Tag Archives: dairy

Creamy Rice Pudding

26 May

It’s almost Shavuot, that little-observed Jewish holiday where we celebrate the giving of the Torah on Mt. Sinai by eating dairy foods. I could go into the reasons why, but that’s not the purpose of this blog. Suffice it to say, you may be looking for a  dairy dish to serve next week.

This rice pudding recipe won’t feed a crowd, but it’s nice for a light summer dessert, for Shavuot or any other time. It’s also a great way to use up leftover white rice.

Ingredients:

2 eggs, lightly beaten
½ cup sugar
2 cups milk, scalded (heat until bubbles form at the edges of the pot – do not boil!)
1 cup cooked white rice
¼ tsp. salt
1 tsp. vanilla
⅓ cup raisins, optional
¼ tsp. cinnamon or nutmeg, or  a few drops of rosewater, optional

Directions:

In the top of a double boiler, combine the eggs and sugar. Stir in the milk, rice and salt.

Cook over hot water, stirring constantly, until the mixture thickens enough to coat a metal spoon (about 10 minutes). Remove from heat and stir in raisins and vanilla.

If you like, add a dash of cinnamon and/or nutmeg and/or a few drops of rosewater. Pour into 4 dessert dishes. Serve warm or cold.

Serves 4

 

 

 

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The Best Cheese Quiche

18 Sep

Cheese QuicheFor years I struggled to make a decent quiche. It would always come out of the oven looking beautiful, but then as soon as I cut it, the filling would start to “weep.” The bottom crust would get soggy, and I would inevitably be very disappointed.

This problem was solved by my friend Elaine Webber, who taught me this foolproof method. By putting the cheese right on the piecrust and then putting hot vegetables on top of it, you melt the cheese slightly and form a bit of a barrier between the crust and the egg-and-milk mixture that keeps the crust from getting soggy. The result is delectible.

You can easily vary the vegetables — leave out the onion and use chopped spinach, for example, with or without mushrooms. The only essential steps are to cook the vegetables and assemble the quiche while the vegetables are hot.

Of course you can make your own piecrust, but it’s much easier to use frozen. Be sure to get  the deep-dish variety, and even then you may have too much custard. If that’s the case you can save the leftovers and make crustleess mini-quiches by  combining cooked vegetables, grated cheese and the custard in cupcake tins and baking until they are puffed and set.

Ingredients:

1 frozen deep-dish pie crust (or make your own if you’re energetic)
1½ cup chopped or sliced onion
¼ lb. mushrooms, sliced
4 large eggs
1½ cups milk
2 Tbs. flour
½ tsp. dry mustard
Pinch dried thyme
Pinch black pepper
1½ cups (packed) grated sharp cheddar cheese
Paprika

Directions:

Preheat oven to 375 degrees.

Saute the onions and mushrooms until soft and the mushroom liquid is evaporated. Whisk together the eggs, milk, flour and seasonings. Spread the cheese on the unbaked piecrust, then spread the vegetables on top. Wait a few minutes, then pour the egg mixture over. Sprinkle paprika on top. Bake 45 to 60 minutes until a knife inserted in the center comes out clean.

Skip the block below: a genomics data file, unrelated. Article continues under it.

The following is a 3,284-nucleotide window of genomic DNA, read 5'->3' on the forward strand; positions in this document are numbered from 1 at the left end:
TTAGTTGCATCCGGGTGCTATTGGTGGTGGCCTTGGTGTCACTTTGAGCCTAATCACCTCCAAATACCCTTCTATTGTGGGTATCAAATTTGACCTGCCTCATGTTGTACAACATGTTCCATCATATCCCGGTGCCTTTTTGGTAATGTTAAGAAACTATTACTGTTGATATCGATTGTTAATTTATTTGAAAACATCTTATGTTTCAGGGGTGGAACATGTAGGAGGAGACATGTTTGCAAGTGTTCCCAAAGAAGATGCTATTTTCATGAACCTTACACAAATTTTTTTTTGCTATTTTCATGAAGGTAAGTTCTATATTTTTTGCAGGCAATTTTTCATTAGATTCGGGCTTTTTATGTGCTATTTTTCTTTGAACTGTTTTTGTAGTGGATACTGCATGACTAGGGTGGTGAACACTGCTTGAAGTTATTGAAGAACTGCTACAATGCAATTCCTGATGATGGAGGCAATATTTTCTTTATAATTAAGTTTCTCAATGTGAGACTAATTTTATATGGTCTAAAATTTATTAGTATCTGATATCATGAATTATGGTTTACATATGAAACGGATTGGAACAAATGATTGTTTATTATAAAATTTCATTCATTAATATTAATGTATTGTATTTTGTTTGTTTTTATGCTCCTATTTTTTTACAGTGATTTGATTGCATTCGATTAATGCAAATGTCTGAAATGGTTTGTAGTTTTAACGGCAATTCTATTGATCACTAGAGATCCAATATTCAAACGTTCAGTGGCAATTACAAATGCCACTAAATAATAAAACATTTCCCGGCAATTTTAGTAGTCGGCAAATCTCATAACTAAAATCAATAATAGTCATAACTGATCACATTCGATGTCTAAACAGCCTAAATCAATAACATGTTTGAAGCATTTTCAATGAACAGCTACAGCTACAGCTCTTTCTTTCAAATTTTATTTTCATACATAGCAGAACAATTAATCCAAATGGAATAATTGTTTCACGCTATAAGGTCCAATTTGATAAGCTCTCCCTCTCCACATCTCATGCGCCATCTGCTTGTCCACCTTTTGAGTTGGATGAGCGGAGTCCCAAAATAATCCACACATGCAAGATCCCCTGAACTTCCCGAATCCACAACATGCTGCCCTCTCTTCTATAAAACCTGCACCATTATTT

Serves 6

A Corny Tuesday Twofer

16 Jul

Along with today’s recipe, you get a promo for one of my favorite gadgets.

Now that fresh corn is in season, I always buy a few more ears than we can eat at dinner (it’s usually just the two of us). That way I have leftover corn to use for a great salad, soup or casserole.

My corn zipper

My corn zipper

A few years ago I got tired of trying to get the corn off the ears with a knife. The knife would slip, corn kernels would go flying everywhere, and I managed to cut myself more than once. So I hied myself over to Bed, Bath and Beyond and bought this nifty “corn zipper.” It makes short work of getting the corn off the cob, though I admit the kernels still go flying everywhere — just not as much as when I used a knife.

The last thing I made with leftover corner was this yummy soup. The original recipe calls for frozen corn, but use fresh if you can get it. After making it I thought it would be even better with the addition of a small, chopped potato, so I included that as an optional ingredient; cook the potato about 15 minutes before adding the corn. I also added a few squirts of Tabasco and a pinch of ground nutmeg. This soup is good — and low-fat — if it’s made with fat-free milk, but if you make it with whole-fat milk or half & half,  it will taste very rich.

You can make your own vegetable stock using the corn cobs after you’ve taken the kernels off as a base. Add a carrot, onion, celery, potato peels and other vegetables, peels or scraps you have on hand, cover with water, bring to a boil and simmer for a few hours, then strain out the vegetables. But I confess I used vegetable stock out of a box.

You can probably use cooked salmon instead of smoked salmon and increase the amount of salt slightly. Once the smoked salmon is in the soup, it tastes like regular salmon!

Corn and Smoked Salmon Chowder

corn & smoked salmon chowderIngredients:

3 Tbs. unsalted butter
½ to ⅔ cup each finely chopped onion, celery and sweet red pepper
2 Tbs. flour
3 cups vegetable stock, heated
1 medium potato, peeled and chopped into small pieces, optional
2 cups low-fat milk
½ tsp. salt
Black pepper to taste
2 cups fresh corn (cooked and sliced from the cob) or frozen corn (thawed)
4 oz. smoked salmon, chopped
Parsley, dill or chervil for garnish

Directions: